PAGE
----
Local punk rock musician and folk singer Greg Rekus recently released his new full-length album entitled The Dude Abides. Having toured across Canada in 2011, Rekus has set off to promote his new album in Europe in early 2012. Former front man of local punk/ska band High Five Drive, Rekus is now carving out a name for himself as an independent artist. The Dude Abides can be purchased at various local indie music stores as well as online at interpunk.com.
Manitoban: What substance / activity do you find most helpful in the creative process?
Greg Rekus: Drinking is a big one. In fact I’m drinking a beer right now. A lot of the time it’s just a matter of finding a place where no one can hear me and just start belting out a song. I think the best songs I came up with were spontaneous.
M: Whose work inspired you the most in your youth?
GR: The first tape I ever got as a kid was Slippery When Wet by Bon Jovi. I remember being at Kmart with my old man and grabbing the tape. I couldn’t read at the time but I knew it was the one I wanted based on how cool it looked. I went through a big rap phase in my pre-teens going from Vanilla Ice to MC Hammer to House of Pain and finally ending at Cypress Hill. I liked Nirvana for a brief time in the 90s but it wasn’t until the 90s punk scene exploded that I really identified with any type of music. I thought the style of writing was simplistic but effective. The guitar was cool. The songs were fun. It was exactly what I wanted, plus it was accessible.
M: Whose work inspires you currently?
GR: I’m kinda all over the board. I like a few songs on the new Frank Turner record. I really like the new Tom Waits record. Larry and His Flask is a rad band I played with in Edmonton. Speaking of Edmonton, Fire Next Time and Audio Rocketry are both from there, and both bands I look up to. Corb Lund, too.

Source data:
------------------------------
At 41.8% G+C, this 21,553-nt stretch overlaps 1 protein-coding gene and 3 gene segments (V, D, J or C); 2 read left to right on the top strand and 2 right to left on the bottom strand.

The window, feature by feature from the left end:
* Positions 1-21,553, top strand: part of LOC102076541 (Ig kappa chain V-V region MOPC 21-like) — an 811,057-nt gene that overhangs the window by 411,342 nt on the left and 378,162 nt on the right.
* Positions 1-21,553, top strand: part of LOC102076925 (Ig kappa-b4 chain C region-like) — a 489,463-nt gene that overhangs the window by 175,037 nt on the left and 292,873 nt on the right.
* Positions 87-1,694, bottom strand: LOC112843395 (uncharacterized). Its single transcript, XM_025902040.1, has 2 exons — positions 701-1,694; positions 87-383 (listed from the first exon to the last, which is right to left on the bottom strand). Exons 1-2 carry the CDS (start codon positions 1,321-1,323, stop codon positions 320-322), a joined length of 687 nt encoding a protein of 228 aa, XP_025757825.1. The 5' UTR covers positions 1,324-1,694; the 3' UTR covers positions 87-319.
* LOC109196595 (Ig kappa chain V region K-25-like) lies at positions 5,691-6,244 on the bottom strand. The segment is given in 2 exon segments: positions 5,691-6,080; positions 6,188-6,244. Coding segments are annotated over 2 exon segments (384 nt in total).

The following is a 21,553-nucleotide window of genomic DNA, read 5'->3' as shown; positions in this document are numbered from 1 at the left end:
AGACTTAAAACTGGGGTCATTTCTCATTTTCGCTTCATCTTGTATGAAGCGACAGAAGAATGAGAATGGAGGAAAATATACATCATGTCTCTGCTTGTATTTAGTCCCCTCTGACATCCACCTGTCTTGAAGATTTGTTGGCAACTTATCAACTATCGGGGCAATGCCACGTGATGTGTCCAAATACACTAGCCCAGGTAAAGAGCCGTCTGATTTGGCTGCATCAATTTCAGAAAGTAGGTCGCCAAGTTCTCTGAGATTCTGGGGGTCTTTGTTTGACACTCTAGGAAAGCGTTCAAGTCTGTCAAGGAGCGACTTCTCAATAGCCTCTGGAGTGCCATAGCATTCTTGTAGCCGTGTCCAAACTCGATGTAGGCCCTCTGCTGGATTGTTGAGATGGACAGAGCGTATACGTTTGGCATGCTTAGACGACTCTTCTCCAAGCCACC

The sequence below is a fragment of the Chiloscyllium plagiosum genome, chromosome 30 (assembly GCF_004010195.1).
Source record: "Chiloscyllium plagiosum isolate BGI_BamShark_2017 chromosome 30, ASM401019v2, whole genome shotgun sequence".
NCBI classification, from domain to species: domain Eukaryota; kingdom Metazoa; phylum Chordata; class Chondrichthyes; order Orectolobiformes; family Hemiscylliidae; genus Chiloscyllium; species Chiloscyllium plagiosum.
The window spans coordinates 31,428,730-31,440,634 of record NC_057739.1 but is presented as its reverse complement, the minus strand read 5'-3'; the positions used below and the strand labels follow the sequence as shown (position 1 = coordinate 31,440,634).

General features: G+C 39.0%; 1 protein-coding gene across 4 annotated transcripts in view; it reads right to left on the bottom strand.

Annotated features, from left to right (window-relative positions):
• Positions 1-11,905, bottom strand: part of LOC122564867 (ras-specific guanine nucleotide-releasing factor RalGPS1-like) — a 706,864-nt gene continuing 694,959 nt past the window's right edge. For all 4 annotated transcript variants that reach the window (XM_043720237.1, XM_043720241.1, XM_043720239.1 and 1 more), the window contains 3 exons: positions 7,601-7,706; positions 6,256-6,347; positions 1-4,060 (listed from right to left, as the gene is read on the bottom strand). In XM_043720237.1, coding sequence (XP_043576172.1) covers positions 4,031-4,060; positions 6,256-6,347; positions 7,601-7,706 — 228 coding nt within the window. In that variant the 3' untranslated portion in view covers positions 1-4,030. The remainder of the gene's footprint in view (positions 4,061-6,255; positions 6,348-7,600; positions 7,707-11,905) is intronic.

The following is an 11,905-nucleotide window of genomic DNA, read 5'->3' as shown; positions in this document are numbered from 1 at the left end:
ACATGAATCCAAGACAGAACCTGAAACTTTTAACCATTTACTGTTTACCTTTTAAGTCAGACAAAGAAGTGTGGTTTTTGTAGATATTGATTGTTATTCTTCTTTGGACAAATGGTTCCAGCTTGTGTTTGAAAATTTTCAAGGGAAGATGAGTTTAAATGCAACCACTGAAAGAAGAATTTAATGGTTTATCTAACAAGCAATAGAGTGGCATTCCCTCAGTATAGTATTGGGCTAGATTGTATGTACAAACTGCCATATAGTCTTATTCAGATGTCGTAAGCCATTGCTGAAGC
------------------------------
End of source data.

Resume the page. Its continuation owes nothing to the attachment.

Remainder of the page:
M: What’s the most embarrassing album you’ve ever owned?
GR: Jagged Little Pill, by far my guiltiest pleasure.
M: What bands / artists have you been listening to lately?
GR: I’ve been trying really hard to seek out some new stuff lately. Just kinda craving something fresh. Gotye has struck a chord with me this past week. A friend downloaded it to my computer and eventually I gave a few listens and it grew on me. None More Black had a bit of a revisit to my playlist lately too.
M: Do you have any hobbies or obsessions outside of music?
GR: Physics, astronomy and cosmology are some of my biggest interests outside of music. I love this show called The Universe. I’m also an accomplished sound guy.
M: In memory, what’s the best advice you’ve received?
GR: Probably the same advice Homer Simpson got on his wedding night: if I ever travel back in time don’t touch anything. Even the smallest change can have a huge impact on the future.
M: What is your most cherished musical instrument?
GR: My stomp box.
M: What’s your favourite song to cover?
GR: At the moment it’s “The Hockey Song” by Stompin’ Tom but I also like “I Don’t Wanna Grow Up” by Tom Waits.
M: What’s been the most surreal experience of your music career thus far?
GR: There have been so many great memories. The first time I toured Europe. Playing Groezrock with High Five Drive. Lately the greatest moment was a sold out show I did in January this year in Edmonton at Wunderbar. At the end of the set I crowd surfed on top of my guitar case.